Speaker 3:

And you know, there are, frankly, things on the hemp side we talked about hemp like it's a monolith. There are very different products in hemp across the hemp spectrum, and I think that sometimes, particularly on the the regulatory side and on the policymaking side, the worst examples, the worst actors, are what regulators tend to be most aware of in some states. And so I think that it will be very interesting, because there are things that, frankly, I don't think that any of us work with or Know the people behind some of those products. That are the ones that are most concerning to regulators. They're just not. They're not in this industry circuit. I certainly don't bump into them in Vegas. Maybe you guys do. Maybe you go to cooler parties Zero parties.

Speaker 2:

A thousand miligrams right exactly, that's like the size of right someone shared that on a podcast, but I mean, someone shared it, I think, in the comments but yeah.

Speaker 2:

Yes well, interestingly, I think that what I notice is this confidence in the people that are developing products on the hemp side that Whatever does happen next year with the farm bill will still create a pathway for them. And and then there's the people that aren't in the space yet, that are just like very nervous that like maybe it's all gonna fall apart and so they don't want to get started because Because in 2024 all of a sudden hemp's gonna disappear from the face of the planet. There's like confidence on both sides right and yeah, I don't know.

Speaker 3:

I I would bet almost anything that there are certain products that are on the market today that will not exist in five years, as hemp products.

Speaker 2:

Um, I have yours, but what about one?

Speaker 3:

It would not shock me if a number of them come. So if there is not federal reform in 12 months, I think that they will come under increasing scrutiny at the state level. Those products, specific Kinds of products that we could all think about. The example you gave is a perfect one the really super potent, though sufficiently heavy, hemp edible. That is a thing that regulators have a lot of strong concerns about, and so I think that that's what I'll be interested to see.

Speaker 3:

I think that there are I agree with you 100%. There are lots of people who I talked to at events like this who tell me oh, I have, I have a product, and you know, there's no way that it's ever going to be impermissible. And in my head, I think well, there are many states where you couldn't sell that product, including, yes, and and I'm guessing, if I look on your website, you probably ship it right there. But you know, I always say there are certain people who are Inherently more likely as people to hire someone like us to give regulatory advice, and there's some people who just like to. You know, this is Vegas, their gamblers, they like to, they like to put the, put it on the table and see if they can make it. So I do think that there are products that will not survive, but I think that as a general category, it's hard to imagine all of this disappearing right.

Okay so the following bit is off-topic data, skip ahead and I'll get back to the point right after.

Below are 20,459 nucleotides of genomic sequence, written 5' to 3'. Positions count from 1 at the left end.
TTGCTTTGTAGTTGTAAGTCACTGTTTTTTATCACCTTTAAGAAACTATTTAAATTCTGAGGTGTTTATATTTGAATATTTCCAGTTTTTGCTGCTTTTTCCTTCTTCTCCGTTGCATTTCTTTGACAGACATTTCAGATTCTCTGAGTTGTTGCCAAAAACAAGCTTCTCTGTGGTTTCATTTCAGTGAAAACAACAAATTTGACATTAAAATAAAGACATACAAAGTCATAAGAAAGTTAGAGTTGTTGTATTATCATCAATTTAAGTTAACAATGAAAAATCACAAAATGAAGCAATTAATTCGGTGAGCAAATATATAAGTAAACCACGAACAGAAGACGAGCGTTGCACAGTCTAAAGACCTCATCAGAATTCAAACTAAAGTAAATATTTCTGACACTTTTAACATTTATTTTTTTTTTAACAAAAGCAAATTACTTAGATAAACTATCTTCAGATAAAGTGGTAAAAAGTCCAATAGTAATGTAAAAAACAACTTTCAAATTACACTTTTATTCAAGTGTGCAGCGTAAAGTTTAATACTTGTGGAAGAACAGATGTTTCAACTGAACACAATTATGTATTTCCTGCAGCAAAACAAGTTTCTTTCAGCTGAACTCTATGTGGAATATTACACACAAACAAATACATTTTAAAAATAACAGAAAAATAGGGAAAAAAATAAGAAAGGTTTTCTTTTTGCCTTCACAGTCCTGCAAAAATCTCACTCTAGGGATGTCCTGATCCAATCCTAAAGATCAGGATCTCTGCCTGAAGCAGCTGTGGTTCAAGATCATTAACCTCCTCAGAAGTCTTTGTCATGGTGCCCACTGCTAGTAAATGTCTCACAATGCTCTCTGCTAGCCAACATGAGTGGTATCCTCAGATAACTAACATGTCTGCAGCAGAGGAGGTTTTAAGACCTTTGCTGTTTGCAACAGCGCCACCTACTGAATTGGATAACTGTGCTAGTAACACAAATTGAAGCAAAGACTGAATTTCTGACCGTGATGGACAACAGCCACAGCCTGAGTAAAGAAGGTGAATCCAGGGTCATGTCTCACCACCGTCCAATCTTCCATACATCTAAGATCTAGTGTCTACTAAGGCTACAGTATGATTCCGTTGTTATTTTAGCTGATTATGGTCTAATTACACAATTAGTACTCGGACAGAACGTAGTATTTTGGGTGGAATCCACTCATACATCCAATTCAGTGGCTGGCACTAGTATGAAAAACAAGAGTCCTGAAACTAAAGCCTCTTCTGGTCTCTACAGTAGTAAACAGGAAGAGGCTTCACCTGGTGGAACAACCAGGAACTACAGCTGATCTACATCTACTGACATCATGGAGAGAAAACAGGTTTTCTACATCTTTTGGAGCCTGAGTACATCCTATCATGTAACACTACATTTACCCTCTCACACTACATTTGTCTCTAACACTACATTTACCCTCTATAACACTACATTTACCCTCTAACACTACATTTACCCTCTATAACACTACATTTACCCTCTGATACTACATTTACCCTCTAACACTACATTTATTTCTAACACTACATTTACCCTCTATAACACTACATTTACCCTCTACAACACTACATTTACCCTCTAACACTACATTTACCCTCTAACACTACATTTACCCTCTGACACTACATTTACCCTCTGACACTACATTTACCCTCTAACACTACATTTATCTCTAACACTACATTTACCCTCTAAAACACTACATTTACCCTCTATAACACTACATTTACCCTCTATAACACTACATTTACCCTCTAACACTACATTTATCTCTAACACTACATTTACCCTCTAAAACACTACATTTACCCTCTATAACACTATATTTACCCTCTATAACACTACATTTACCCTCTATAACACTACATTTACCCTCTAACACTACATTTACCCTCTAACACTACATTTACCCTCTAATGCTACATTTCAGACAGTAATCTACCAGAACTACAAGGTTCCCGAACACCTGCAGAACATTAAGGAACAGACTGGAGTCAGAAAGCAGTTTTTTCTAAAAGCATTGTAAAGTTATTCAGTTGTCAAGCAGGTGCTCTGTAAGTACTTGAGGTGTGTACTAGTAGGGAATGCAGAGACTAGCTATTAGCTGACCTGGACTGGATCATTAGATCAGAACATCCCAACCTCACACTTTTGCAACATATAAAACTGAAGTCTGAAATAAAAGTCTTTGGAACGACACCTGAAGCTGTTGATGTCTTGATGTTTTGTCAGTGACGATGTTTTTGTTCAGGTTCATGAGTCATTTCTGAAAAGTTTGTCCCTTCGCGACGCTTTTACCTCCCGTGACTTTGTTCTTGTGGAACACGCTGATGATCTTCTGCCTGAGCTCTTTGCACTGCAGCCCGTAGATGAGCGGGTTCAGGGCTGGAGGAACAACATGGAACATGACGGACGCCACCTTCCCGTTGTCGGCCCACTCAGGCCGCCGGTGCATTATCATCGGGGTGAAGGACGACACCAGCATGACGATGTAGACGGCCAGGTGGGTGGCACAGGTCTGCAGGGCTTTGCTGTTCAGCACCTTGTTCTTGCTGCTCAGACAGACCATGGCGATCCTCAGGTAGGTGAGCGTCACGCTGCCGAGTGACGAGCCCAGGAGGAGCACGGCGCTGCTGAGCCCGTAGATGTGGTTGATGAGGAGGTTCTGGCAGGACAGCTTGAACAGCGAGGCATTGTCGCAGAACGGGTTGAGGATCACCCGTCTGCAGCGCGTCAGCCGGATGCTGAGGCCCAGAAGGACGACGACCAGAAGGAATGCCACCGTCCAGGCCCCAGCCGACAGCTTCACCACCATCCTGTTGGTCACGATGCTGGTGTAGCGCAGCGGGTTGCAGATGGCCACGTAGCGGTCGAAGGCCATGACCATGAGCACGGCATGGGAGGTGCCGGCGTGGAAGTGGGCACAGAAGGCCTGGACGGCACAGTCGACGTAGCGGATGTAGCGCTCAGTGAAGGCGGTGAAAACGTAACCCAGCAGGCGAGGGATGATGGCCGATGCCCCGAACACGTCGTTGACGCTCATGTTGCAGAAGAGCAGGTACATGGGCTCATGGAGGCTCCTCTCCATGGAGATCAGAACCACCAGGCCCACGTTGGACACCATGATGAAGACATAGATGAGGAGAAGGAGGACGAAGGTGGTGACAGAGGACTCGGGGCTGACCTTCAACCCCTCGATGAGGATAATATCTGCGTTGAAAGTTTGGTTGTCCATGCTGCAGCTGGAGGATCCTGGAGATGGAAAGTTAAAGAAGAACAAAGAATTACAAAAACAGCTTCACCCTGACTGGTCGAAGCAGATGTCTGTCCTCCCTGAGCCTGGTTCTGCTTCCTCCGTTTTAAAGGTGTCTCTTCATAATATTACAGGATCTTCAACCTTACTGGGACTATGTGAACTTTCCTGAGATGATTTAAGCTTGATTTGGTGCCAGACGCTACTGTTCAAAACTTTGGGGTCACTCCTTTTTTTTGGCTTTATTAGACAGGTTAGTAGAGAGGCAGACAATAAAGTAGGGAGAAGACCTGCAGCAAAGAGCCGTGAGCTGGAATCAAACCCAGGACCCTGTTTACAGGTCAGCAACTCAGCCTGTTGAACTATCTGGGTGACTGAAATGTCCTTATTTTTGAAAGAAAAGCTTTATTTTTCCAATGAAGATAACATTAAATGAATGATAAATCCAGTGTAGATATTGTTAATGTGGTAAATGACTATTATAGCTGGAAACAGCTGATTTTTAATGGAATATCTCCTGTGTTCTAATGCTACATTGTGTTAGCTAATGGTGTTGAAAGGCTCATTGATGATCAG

Speaker 1:

Too big to fail. Michael, I Appreciate you taking the time of joining us 8 30 in the morning.

Speaker 2:

Yeah, good as do you for Brad? I can bushy tailed. Will you be enjoying a cannabis beverage this morning?

Speaker 3:

You know, what I'm drinking right now is his tea. It's regular tea, it's caffeine. That is my drug for the morning.

Speaker 1:

We have some products over on the table here. Yes, you can just pour into the tea.

Speaker 3:

Before I make way for Chris, let me just say I feel badly for everyone here because one you can't see the beautiful view. I promise this is not. It's not a soundstage, it's beautiful behind, and you can also not see the incredible Plethora of products that are sitting just out of the shot on this table. It is amazing when you think about this industry, just the amount of beverages that are so cool and differentiated, that that you all have a Hand in and that exist in this space.

Speaker 2:

Yeah, thanks for bringing that up. I mean it's, and the beverage space has grown so much and it just overall. I mean I think of myself as someone that knows all the people and knows all the products and knows all the brands. And then I come To Vegas and I realize, holy shit.

Speaker 1:

Yeah, there's.

Speaker 2:

That is just like a lot going on. There's so much and and that is one of the things that's most fun about coming to Vegas is just Getting to share the energy with the people that are building in the similar space and running up against the same challenges that we all are.

Speaker 1:

So, yeah, thanks for this fantastic awesome. Thank you so much, guys, it's a pleasure.

Speaker 3:

Yes, I'm getting out of here, guys, ben yeah.

Speaker 1: